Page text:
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Popular Culture Association (PCA) National Conference - Special Topic: Happiness and Culture

Call for Papers
Special Topic: Happiness and Culture

Popular Culture Association (PCA) National Conference

March 31—April 3, 2021

Boston, MA

We are seeking paper proposals for the special topic Happiness and Culture to be presented at the 2021 PCA National Conference in Boston.  The proposals should focus on the relationship between happiness (understood as subjective well-being) and popular culture, broadly defined.  We are interested in papers that examine the role human desire for happiness plays in cultural products and practices (including the relevant cultural institutions and industries) and vice versa. We are looking for papers that illuminate the impact of cultural products and practices, the values and beliefs they embody, and the economic laws that govern them on popular definitions of happiness and how best to pursue it.

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Philosophers and scholars have long argued that humans seek happiness above all else.  There are very few goals more important to us than happiness and very few things that motivate us more strongly to action. You can get us to do, buy, create, accomplish, watch, and attend almost anything if the promised payoff is happiness.  In short, the desire for happiness is potentially among the most significant forces in any culture.

While the desire for happiness is universally human, beliefs and attitudes about happiness vary with changing historical periods, cultural values, socioeconomic conditions, political ideologies, religious and philosophical views, geographic locations, and other factors.  Individual attitudes and beliefs about happiness (as well as the ability to access it) are partially shaped by the culture/country/time period in which one lives, including by the specific position one occupies in that culture/country, such as one’s gender, ethnicity, class status, sexual orientation, or minority/majority status.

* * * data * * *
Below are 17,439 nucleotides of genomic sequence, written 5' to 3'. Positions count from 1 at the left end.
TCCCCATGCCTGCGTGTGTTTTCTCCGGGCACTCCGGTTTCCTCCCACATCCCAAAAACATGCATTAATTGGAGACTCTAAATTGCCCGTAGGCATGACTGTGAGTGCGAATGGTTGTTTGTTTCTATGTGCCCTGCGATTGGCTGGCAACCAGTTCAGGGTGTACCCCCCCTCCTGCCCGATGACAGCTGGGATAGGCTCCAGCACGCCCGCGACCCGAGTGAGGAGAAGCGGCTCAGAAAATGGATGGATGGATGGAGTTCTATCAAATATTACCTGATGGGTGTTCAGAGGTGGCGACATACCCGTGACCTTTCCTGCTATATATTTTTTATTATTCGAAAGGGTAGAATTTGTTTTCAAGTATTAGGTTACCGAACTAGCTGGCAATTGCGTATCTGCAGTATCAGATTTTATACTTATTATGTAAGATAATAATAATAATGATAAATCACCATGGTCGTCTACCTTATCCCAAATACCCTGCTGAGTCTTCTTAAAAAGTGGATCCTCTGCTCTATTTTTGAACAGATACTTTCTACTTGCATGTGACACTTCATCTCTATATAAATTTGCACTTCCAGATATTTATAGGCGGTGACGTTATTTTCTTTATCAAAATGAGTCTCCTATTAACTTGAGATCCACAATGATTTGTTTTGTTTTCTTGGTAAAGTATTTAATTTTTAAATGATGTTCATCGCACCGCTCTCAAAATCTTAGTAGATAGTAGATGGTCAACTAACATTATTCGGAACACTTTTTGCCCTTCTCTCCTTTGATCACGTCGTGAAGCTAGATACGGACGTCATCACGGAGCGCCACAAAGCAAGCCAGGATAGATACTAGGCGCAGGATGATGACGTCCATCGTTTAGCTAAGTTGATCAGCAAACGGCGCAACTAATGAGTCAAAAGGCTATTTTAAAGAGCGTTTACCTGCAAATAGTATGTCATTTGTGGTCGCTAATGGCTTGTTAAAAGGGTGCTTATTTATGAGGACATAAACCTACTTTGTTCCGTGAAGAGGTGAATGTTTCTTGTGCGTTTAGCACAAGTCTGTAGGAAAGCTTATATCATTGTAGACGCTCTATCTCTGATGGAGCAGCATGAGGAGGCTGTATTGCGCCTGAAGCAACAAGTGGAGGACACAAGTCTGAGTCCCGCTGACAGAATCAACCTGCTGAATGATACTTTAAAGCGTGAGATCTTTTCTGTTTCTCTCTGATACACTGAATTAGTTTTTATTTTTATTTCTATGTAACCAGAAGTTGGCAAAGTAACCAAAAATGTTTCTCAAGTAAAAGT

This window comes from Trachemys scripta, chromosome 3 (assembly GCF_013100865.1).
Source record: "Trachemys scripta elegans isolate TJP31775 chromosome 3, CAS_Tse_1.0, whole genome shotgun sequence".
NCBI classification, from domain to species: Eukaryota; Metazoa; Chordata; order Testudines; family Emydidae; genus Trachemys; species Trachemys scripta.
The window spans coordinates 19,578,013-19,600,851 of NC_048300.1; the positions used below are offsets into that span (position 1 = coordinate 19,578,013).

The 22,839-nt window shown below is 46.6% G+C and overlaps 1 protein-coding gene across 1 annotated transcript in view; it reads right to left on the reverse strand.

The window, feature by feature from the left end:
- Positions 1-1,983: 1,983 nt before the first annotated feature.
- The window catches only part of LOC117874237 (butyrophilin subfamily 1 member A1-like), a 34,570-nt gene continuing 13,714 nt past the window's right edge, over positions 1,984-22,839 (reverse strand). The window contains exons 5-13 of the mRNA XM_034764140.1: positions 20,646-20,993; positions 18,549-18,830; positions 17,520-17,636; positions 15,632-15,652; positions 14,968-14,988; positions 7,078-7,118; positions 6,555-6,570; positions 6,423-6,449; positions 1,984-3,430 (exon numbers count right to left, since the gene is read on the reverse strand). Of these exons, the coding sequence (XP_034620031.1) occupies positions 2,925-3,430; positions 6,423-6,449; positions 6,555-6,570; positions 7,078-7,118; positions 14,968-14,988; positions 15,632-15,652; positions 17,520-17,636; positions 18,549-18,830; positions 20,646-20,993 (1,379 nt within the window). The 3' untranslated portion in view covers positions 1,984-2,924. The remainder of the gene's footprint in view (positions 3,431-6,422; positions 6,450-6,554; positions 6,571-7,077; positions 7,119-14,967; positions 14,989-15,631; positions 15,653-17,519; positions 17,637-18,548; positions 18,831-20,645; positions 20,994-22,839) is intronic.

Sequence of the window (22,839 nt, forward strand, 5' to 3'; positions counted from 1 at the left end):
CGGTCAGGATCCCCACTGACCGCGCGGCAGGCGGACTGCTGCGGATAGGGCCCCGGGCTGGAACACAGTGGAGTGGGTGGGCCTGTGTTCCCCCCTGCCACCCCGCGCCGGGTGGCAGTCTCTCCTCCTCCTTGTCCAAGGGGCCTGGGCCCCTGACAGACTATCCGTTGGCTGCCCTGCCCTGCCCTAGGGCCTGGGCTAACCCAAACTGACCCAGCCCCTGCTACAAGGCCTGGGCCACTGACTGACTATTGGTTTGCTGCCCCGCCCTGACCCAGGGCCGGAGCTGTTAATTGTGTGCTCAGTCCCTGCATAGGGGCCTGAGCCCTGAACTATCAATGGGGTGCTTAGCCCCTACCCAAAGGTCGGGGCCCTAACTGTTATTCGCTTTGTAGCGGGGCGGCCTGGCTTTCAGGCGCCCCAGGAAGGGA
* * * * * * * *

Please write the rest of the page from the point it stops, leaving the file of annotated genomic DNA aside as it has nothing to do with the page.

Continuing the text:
The appreciation of happiness has always been an essential part of American culture. It’s in movie plots, in advertising, in how-to books, in popular music (unless the song laments its loss), in amusement parks, in positive thinking movements, in the way the news shows end on a positive note, in that wide smile flashed during public encounters by…just about everybody. The pursuit of happiness is one of the three American unalienable rights; the right to it is one of the truths considered to be self-evident.

But, what are Americans pursuing with the expectation of finding happiness?  Financial success and material possessions? Fame? Stardom? Love? Advantageous marriage? A career? A family? Why pursue that and not something else? Where do the ideas about happiness come from? Do media and popular arts disseminate certain images of happiness? If so, are these portrayals helpful or misleading?  Whose interests do they serve?  What impact do cultural, social, and economic forces have on what people (are encouraged to) pursue as happiness? Do different cultures look for happiness in different places? Do they define it differently?  Do different groups in a society have different views on happiness? If, as some scientists claim, happiness is partly learned, what role does popular culture play in this process?

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Possible topics include  (but are not limited to):

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